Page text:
## References

• John Chowning. Turenas: the realization of a dream. Proc. of the 17es Journées d’Informatique Musicale, Saint-Etienne, France, 2011.
[BibTeX▼]
• Bilbao, Stefan. Numerical Sound Synthesis. Wiley Online Library, 2009. ISBN 9780470749012. doi:10.1002/9780470749012.
[BibTeX▼]
• Ananya Misra and Perry R Cook. Toward Synthesized Environments: A Survey of Analysis and Synthesis Methods for Sound Designers and Composers. In Proceedings of the International Computer Music Conference (ICMC 2009). 2009.
[BibTeX▼]
• Tae Hong Park. An interview with max mathews. Computer Music Journal, 33(3):9–22, 2009.
[BibTeX▼]
• Julius O. Smith. Viewpoints on the History of Digital Synthesis. In Proceedings of the International Computer Music Conference, 1–10. 1991.
[BibTeX▼]
• Miller S. Puckette. The patcher. In Proceedings of the International Computer Music Conference (ICMC). 1988.
[BibTeX▼]
• Emmanuel Favreau, Michel Fingerhut, Olivier Koechlin, Patrick Potacsek, Miller S. Puckette, and Robert Rowe. Software developments for the 4x real-time system. In Proceedings of the International Computer Music Conference (ICMC). 1986.
[BibTeX▼]
• Curtis Roads and Max Mathews. Interview with max mathews. Computer Music Journal, 4(4):15–22, 1980.
[BibTeX▼]
• Max V. Mathews. The Technology of Computer Music. MIT Press, 1969.
[BibTeX▼]
• Max V Mathews. The Digital Computer as a Musical Instrument. Science, 142(3592):553–557, 1963.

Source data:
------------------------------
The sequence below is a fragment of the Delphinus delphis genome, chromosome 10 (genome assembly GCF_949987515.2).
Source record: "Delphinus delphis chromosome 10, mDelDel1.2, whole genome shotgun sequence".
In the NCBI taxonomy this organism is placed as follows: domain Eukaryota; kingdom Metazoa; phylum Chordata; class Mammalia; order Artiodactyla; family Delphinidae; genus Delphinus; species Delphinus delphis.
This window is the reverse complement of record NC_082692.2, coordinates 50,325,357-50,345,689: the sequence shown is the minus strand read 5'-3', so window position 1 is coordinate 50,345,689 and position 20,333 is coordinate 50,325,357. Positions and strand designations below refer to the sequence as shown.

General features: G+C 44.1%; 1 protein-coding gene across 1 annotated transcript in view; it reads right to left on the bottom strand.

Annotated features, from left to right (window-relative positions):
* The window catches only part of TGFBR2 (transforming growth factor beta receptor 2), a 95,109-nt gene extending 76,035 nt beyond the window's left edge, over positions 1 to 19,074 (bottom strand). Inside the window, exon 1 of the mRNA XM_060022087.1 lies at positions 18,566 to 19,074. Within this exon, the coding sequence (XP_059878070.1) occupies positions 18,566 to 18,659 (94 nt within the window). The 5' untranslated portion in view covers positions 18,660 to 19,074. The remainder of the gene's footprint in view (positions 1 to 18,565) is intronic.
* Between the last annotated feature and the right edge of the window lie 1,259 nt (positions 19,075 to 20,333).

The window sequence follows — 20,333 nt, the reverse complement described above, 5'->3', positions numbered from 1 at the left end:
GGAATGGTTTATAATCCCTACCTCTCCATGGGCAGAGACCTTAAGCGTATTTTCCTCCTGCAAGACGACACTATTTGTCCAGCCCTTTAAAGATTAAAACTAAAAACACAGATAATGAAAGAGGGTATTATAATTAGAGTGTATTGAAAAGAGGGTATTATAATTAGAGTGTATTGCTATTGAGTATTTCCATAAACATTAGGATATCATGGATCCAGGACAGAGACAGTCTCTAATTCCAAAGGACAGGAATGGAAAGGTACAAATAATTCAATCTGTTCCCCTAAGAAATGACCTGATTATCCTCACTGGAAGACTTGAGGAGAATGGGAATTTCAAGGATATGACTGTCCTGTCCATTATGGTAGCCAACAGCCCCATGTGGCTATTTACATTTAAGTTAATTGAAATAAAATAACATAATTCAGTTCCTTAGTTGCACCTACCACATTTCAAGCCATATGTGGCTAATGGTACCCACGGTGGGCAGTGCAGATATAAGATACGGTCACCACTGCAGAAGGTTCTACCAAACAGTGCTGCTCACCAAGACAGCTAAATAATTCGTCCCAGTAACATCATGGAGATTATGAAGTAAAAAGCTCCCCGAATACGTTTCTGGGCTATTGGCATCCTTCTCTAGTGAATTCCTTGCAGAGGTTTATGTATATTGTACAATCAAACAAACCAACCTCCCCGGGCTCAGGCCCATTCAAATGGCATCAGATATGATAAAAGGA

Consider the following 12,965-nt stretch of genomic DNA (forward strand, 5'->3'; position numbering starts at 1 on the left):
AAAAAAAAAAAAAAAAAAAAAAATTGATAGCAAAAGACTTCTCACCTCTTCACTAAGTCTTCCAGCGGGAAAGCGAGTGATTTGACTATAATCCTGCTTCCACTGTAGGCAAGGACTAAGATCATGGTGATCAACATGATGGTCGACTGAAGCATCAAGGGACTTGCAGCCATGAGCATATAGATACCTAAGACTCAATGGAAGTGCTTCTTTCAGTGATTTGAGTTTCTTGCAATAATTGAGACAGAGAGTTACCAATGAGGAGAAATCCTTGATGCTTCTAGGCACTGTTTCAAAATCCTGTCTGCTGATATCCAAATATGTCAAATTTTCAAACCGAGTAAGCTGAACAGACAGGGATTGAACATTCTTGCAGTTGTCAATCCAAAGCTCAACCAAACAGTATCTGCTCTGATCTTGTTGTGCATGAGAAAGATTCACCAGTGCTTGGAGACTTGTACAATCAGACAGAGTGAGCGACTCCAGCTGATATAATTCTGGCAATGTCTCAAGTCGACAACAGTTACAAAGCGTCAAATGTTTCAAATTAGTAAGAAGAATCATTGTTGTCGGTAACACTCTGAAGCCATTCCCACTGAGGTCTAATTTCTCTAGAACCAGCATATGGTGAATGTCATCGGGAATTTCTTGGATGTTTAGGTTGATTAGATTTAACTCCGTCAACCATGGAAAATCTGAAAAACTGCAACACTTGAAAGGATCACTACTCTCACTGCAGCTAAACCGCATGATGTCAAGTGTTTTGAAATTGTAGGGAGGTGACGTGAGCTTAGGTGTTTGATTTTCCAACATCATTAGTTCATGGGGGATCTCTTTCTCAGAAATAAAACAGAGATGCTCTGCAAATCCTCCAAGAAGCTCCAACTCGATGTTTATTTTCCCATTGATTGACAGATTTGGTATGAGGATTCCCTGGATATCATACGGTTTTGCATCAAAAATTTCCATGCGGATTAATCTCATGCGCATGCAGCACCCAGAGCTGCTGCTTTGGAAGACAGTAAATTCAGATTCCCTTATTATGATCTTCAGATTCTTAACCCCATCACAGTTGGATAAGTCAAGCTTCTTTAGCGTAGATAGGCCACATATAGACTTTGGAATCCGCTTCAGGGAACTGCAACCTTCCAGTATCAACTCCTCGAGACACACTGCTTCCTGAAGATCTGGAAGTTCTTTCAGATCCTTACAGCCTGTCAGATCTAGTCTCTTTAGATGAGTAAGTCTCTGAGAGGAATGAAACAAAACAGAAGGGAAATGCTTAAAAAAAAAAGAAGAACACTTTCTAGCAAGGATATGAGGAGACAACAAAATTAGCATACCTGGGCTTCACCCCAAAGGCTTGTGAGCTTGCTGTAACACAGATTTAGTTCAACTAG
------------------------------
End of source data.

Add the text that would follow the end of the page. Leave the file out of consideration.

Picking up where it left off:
[BibTeX▼]
• # Digital Synthesis: History & Taxonomy

## Family Tree

The synthesis experiments at Bell Labs are the origin of most methods for digital sound synthesis. [Fig.1] illustrates the relations for a subset of synthesis approaches, starting with Mathews. The foundation for many further developments was laid when John Chowning brought the software MUSIC VI to Stanford from a visit at Bell Labs (Chowning, 2011). After migrating it to a PDP-6 computer, Chowning worked on his groundbreaking digital compositions, using the FM method and spatial techniques.

 [Fig.1] Evolution and family tree (Bilbao, 2009).

## Taxonomy

Digital methods for sound synthesis can be grouped according to their underlying principle of operation. In 1991, Smith proposed four basic categories, shown in [Fig.2].

 [Fig.2] Taxonomy of synthesis algorithms (Smith, 1991).

### Processed Recording

Already a technique in the analog domain, more precisely in Musique Concrète, this family of synthesis approaches makes direct use of previously recorded sound for synthesis. This can be the playback of complete sounds or the extraction of short segments, such as grains or a single period of a sound.

### Spectral Models

Spectral models use mathmatical means for expressing the spectra of sounds and their devopment over time. They are usually receiver-based, since they model the sound as it is heard, not as it is produced. This paradigm already existed in the mechanical world, as used by Hermann von Helmholtz in the 19th century and is based on even older signal models.

### Physical Models

Physical Models are based on virtual acoustical and mechanical units, realized through buffers and LTI systems. Oscillators, resonating bodies and acoustic conductors are thus combined as in the mechanical domain. Physical modeling is regarded a source-based approach, since it deals with the actual sound production.

### Abstract Algorithm

If it is not processed sound, a spectral model or a physical model, it is an abstract algorithm. Algorithms from this category transfer methods from other domains, like message transmission, to the musical domain.

### Missing Recent Approaches

Although a few categorisations could be debated, the above introduced taxonomy is still valid but misses some recent developments. Methods based on neural networks and deep learning for sound generation may be considered a fifth taxon.